When I arrived I found pretty much what I imagined. It was a vision from the evening news. Flashing police lights. Squawk box commands. Barricades.
It was also an arcade for a media carnival complete with earnest correspondents and trucks equipped to broadcast “LIVE on the scene!” “Up-to-the-minute Action News.”
Before going to the backyard to assess the situation, I huddled with the police sergeant in charge. As we stood on the center line of the barricaded street, he calmly suggested that his officers and the fire department leave. There was really nothing they could do except attract unwanted attention. Wrestling Tre Arrow from his sylvan perch 60 feet above ground could lead to disaster.
I readily accepted the sergeant’s assessment and advice, and thanked him. The police and firefighters departed.
I was left to whatever might happen next, yet somehow a calmness descended on me.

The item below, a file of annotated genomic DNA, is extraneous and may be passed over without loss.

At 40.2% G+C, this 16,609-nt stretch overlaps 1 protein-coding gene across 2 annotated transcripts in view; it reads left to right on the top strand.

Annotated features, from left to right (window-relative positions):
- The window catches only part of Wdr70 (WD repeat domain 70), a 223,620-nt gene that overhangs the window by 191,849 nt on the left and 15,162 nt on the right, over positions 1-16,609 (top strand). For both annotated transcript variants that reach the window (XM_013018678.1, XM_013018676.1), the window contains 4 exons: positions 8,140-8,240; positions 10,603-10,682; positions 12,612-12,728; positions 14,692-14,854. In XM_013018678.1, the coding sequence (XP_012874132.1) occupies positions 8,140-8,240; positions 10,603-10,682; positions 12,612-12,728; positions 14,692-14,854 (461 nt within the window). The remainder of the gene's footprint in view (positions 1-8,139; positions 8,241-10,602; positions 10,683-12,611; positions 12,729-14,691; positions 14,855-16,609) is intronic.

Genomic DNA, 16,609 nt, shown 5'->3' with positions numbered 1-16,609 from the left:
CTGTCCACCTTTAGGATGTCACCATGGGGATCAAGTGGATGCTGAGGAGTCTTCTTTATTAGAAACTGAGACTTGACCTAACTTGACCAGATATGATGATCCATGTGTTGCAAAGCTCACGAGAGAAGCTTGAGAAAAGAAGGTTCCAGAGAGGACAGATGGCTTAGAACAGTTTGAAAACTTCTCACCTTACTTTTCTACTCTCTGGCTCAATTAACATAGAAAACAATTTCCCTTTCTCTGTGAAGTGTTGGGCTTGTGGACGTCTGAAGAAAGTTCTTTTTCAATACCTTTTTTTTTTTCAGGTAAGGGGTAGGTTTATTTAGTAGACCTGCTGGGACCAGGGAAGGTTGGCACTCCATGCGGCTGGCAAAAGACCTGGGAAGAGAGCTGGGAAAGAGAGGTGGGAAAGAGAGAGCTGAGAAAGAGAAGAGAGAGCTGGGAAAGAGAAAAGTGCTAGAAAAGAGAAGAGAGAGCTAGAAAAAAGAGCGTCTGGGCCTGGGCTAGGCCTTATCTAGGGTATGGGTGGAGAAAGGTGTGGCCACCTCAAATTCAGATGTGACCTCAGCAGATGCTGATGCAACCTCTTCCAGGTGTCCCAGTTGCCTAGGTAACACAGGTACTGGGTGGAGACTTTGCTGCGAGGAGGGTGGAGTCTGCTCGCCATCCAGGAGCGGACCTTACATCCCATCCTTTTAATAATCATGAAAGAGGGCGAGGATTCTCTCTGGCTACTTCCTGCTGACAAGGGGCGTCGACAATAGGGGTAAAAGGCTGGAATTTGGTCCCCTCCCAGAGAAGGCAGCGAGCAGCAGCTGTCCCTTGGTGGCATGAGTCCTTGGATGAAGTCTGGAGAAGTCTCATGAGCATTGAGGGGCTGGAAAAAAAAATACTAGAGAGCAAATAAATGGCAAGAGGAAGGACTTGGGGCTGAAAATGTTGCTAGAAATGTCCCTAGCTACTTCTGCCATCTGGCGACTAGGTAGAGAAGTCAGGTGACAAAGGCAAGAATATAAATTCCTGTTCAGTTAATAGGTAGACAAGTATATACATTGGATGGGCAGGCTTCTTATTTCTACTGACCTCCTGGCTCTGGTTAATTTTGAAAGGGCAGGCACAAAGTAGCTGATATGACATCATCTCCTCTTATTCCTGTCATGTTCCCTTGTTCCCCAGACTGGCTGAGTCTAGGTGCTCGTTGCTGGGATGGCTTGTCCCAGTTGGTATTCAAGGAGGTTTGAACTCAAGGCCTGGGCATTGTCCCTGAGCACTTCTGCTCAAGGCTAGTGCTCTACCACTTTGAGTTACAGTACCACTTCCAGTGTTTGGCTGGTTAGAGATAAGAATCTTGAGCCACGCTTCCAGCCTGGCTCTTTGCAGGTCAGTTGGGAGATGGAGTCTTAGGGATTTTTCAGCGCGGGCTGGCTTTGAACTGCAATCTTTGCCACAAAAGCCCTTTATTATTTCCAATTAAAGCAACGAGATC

As I went through the gate to our backyard, I had already decided to treat Tre not as a trespasser or intruder but as some kind of “guest.”
An uninvited guest, but a guest none-the-less. “Unexpected,” someone suggested later.
Precisely, an unexpected guest.
But who were these other folks standing around staring into the boughs above? I set about introducing myself, inquiring to whom we Quakers had the pleasure.
Peering up into the tree were the reporters with accompanying camera crews. Their lights sought out a shadowy figure who was heard far more clearly than he was seen. The silhouetted figure filled the evening with righteous ranting about the "rape of Mother Earth."